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On the cover: About 100,000 years ago, Diverse Homo species coexisted with our own species Homo sapiens. The Harbin cranium, or the Dragon Man, is one of the best preserved Middle Pleistocene human fossils. The cranium has a large cranial capacity falling in the range of modern humans, but is combined with a mosaic of primitive and derived characters. Phylogenetic analyses suggest that the diversification of the Homo genus had a much more distant past than previously presumed. The Harbin cranium and some other Middle Pleistocene human fossils from China represent the third human lineage that is the sister group of H. sapiens and has closer relationships with H. sapiens than Neanderthals with H. sapiens. Multiple Homo lineages in Africa, Asia and Europe probably had a strong capability for long-distance dispersal, but remained in relatively small and isolated populations. Diverse palaeoenvironments in Asia may have produced a varied biogeographic sink for human evolution.
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Position: Home > issue > August 28, 2021 Volume 2, Issue 3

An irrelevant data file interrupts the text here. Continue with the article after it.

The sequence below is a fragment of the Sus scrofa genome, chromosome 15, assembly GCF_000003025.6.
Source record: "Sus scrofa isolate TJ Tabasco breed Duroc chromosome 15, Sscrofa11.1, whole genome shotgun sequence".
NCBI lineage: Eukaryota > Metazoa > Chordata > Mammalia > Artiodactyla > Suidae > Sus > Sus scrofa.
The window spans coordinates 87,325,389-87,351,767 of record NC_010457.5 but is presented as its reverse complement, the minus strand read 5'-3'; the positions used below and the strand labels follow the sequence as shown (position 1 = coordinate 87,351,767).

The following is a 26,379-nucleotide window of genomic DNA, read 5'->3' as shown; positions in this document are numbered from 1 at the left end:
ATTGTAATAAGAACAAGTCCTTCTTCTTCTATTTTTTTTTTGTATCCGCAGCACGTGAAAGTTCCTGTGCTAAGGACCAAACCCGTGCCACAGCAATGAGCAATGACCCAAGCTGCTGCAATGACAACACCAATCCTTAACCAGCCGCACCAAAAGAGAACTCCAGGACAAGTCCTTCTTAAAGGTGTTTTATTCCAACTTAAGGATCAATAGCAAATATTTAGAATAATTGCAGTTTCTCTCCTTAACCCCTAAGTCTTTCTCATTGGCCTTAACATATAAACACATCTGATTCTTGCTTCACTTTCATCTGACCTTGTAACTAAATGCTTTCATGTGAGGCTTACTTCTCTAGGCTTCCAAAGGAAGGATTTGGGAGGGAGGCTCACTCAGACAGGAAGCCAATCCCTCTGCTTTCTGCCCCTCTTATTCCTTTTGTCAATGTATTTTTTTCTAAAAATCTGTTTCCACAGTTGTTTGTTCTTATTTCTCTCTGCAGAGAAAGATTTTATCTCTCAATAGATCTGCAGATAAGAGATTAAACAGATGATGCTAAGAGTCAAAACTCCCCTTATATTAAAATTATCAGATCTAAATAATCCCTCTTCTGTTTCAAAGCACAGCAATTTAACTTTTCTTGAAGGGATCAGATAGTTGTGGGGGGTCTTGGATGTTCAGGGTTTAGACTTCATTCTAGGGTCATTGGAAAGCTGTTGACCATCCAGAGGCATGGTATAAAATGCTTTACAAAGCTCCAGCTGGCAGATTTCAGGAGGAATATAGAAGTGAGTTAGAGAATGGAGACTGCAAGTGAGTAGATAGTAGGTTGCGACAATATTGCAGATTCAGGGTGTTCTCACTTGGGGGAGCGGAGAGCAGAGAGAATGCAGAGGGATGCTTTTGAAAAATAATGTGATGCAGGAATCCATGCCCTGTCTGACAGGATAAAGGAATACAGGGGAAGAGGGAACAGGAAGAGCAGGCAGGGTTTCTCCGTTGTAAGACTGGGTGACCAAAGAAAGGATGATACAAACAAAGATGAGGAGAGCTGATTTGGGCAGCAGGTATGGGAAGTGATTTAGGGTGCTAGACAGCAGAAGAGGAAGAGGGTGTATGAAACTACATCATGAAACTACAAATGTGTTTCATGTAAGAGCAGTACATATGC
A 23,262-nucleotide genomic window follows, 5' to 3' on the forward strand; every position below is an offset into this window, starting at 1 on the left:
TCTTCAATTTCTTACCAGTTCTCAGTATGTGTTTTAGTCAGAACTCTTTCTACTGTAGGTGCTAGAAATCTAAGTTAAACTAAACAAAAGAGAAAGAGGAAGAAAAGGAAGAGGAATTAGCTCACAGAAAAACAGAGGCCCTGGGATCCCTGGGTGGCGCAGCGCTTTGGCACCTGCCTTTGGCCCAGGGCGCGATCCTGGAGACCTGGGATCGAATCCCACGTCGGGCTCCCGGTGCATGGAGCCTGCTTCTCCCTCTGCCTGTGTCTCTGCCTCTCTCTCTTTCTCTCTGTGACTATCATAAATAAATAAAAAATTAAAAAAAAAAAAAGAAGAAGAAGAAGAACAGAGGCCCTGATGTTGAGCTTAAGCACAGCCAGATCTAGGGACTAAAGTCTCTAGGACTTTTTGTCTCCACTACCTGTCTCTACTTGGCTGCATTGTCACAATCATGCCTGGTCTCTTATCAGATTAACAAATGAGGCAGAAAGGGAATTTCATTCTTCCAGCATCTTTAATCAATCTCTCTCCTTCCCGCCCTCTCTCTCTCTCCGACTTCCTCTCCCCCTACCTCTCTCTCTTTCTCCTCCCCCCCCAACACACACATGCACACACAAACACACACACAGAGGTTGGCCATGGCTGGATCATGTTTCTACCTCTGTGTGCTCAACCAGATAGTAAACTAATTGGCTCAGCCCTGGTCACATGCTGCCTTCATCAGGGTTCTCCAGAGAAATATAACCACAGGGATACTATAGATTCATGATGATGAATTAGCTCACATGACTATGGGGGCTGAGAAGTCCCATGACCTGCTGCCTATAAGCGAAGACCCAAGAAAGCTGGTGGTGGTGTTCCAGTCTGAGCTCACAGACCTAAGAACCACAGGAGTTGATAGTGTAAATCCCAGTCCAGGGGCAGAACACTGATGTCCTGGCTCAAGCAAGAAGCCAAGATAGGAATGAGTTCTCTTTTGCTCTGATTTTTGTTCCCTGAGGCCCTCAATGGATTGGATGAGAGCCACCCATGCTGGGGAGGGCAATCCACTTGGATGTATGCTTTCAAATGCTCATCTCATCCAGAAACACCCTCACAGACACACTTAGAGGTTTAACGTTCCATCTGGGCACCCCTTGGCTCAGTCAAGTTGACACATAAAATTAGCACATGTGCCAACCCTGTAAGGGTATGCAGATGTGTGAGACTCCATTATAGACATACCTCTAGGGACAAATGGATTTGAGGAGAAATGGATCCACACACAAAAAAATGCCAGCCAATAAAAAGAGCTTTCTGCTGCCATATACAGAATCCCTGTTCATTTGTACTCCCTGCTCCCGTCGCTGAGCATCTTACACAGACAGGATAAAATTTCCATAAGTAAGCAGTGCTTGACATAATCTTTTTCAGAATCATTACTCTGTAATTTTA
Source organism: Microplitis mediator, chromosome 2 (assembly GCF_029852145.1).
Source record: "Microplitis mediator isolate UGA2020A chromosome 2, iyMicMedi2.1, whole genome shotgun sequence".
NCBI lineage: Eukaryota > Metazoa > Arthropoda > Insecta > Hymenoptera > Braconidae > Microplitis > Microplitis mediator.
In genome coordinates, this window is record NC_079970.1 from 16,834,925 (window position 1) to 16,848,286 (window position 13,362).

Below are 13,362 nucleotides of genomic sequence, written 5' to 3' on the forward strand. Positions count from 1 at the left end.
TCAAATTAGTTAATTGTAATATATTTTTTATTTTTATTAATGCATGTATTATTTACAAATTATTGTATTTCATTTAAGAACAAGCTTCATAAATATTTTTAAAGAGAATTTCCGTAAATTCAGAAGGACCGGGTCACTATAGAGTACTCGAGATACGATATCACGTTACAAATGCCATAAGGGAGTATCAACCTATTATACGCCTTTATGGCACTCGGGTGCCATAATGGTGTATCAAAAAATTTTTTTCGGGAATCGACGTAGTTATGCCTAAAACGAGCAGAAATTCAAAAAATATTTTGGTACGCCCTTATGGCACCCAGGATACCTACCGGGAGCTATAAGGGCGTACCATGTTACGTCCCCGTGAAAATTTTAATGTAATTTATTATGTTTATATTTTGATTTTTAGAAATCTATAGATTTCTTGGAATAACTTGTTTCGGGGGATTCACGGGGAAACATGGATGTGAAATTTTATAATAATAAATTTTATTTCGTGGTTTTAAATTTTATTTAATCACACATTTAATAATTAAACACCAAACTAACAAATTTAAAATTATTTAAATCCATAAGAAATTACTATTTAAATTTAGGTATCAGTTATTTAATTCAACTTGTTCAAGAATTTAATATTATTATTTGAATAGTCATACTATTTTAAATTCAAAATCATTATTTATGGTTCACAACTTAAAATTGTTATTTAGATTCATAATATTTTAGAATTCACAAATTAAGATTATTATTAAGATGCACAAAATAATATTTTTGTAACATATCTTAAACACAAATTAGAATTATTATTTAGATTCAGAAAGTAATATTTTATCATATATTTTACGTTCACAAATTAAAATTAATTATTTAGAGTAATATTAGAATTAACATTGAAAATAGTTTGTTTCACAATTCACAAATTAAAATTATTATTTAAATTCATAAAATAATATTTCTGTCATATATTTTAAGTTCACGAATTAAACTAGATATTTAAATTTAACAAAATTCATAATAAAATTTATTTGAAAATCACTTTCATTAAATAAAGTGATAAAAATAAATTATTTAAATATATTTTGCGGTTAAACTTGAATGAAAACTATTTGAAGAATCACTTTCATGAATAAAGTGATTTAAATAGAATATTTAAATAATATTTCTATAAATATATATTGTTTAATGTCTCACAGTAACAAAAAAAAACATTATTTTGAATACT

Reactive Resonance and the Role of Electron Angular Momentum
Category:   Commentary   Download:  PDF  Figure  Endnote
Author: Mingfei Zhou, Kopin Liu

b2.jpg

Schematic of experimental setup (left panel)

Understanding the reaction mechanism at the atomic and molecular level is a central task of chemistry. Within the Born-Oppenheimer approximation, a chemical reaction is envisioned as nuclear dynamics evolving from reactants to products on a potential energy surface (PES). To reveal the detailed mechanistic origin of such an old bond-breaking and new bond-forming process, a measurement of state-to-state differential cross-sections (DCSs) is essential. Its fine structure often serves as a fingerprint to identify quantum dynamics phenomena in a bimolecular reactive encounter. Observation of these fine structures is, however, difficult, because the interference feature may appear in the state-to-state DCSs only with very high angular resolution.





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